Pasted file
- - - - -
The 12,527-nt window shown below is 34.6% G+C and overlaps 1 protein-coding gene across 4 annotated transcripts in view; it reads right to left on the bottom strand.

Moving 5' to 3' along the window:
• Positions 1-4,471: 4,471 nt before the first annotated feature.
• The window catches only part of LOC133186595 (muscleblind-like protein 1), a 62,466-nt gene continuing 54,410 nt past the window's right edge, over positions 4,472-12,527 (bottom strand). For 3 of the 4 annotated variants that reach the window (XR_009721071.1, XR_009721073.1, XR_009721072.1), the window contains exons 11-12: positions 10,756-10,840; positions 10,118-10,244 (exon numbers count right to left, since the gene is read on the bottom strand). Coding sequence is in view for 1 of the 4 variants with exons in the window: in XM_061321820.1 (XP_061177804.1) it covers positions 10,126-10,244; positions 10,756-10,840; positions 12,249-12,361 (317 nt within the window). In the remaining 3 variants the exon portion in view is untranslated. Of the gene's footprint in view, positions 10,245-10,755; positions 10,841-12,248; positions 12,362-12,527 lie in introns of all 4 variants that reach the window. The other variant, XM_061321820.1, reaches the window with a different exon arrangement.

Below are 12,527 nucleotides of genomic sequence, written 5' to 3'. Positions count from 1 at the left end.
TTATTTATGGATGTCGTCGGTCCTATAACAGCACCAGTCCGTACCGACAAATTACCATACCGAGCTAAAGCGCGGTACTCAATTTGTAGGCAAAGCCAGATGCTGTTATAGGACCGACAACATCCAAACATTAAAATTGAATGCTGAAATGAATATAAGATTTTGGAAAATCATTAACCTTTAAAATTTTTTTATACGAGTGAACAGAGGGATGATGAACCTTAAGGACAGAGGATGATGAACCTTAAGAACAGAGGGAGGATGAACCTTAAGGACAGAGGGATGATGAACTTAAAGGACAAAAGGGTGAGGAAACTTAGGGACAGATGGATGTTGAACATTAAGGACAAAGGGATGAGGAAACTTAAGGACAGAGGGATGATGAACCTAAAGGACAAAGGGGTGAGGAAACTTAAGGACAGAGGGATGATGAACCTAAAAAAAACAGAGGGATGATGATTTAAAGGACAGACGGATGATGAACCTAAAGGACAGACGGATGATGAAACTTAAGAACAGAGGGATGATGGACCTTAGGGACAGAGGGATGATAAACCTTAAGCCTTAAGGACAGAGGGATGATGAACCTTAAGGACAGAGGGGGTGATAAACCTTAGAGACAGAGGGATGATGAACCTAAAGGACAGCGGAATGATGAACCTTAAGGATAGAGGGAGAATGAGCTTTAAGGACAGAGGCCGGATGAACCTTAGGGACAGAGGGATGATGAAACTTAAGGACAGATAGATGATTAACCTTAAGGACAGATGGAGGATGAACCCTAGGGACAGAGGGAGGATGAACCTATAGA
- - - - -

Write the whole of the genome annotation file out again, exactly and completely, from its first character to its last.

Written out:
The 12,527-nt window shown below is 34.6% G+C and overlaps 1 protein-coding gene across 4 annotated transcripts in view; it reads right to left on the bottom strand.

Moving 5' to 3' along the window:
• Positions 1-4,471: 4,471 nt before the first annotated feature.
• The window catches only part of LOC133186595 (muscleblind-like protein 1), a 62,466-nt gene continuing 54,410 nt past the window's right edge, over positions 4,472-12,527 (bottom strand). For 3 of the 4 annotated variants that reach the window (XR_009721071.1, XR_009721073.1, XR_009721072.1), the window contains exons 11-12: positions 10,756-10,840; positions 10,118-10,244 (exon numbers count right to left, since the gene is read on the bottom strand). Coding sequence is in view for 1 of the 4 variants with exons in the window: in XM_061321820.1 (XP_061177804.1) it covers positions 10,126-10,244; positions 10,756-10,840; positions 12,249-12,361 (317 nt within the window). In the remaining 3 variants the exon portion in view is untranslated. Of the gene's footprint in view, positions 10,245-10,755; positions 10,841-12,248; positions 12,362-12,527 lie in introns of all 4 variants that reach the window. The other variant, XM_061321820.1, reaches the window with a different exon arrangement.

Below are 12,527 nucleotides of genomic sequence, written 5' to 3'. Positions count from 1 at the left end.
TTATTTATGGATGTCGTCGGTCCTATAACAGCACCAGTCCGTACCGACAAATTACCATACCGAGCTAAAGCGCGGTACTCAATTTGTAGGCAAAGCCAGATGCTGTTATAGGACCGACAACATCCAAACATTAAAATTGAATGCTGAAATGAATATAAGATTTTGGAAAATCATTAACCTTTAAAATTTTTTTATACGAGTGAACAGAGGGATGATGAACCTTAAGGACAGAGGATGATGAACCTTAAGAACAGAGGGAGGATGAACCTTAAGGACAGAGGGATGATGAACTTAAAGGACAAAAGGGTGAGGAAACTTAGGGACAGATGGATGTTGAACATTAAGGACAAAGGGATGAGGAAACTTAAGGACAGAGGGATGATGAACCTAAAGGACAAAGGGGTGAGGAAACTTAAGGACAGAGGGATGATGAACCTAAAAAAAACAGAGGGATGATGATTTAAAGGACAGACGGATGATGAACCTAAAGGACAGACGGATGATGAAACTTAAGAACAGAGGGATGATGGACCTTAGGGACAGAGGGATGATAAACCTTAAGCCTTAAGGACAGAGGGATGATGAACCTTAAGGACAGAGGGGGTGATAAACCTTAGAGACAGAGGGATGATGAACCTAAAGGACAGCGGAATGATGAACCTTAAGGATAGAGGGAGAATGAGCTTTAAGGACAGAGGCCGGATGAACCTTAGGGACAGAGGGATGATGAAACTTAAGGACAGATAGATGATTAACCTTAAGGACAGATGGAGGATGAACCCTAGGGACAGAGGGAGGATGAACCTATAGA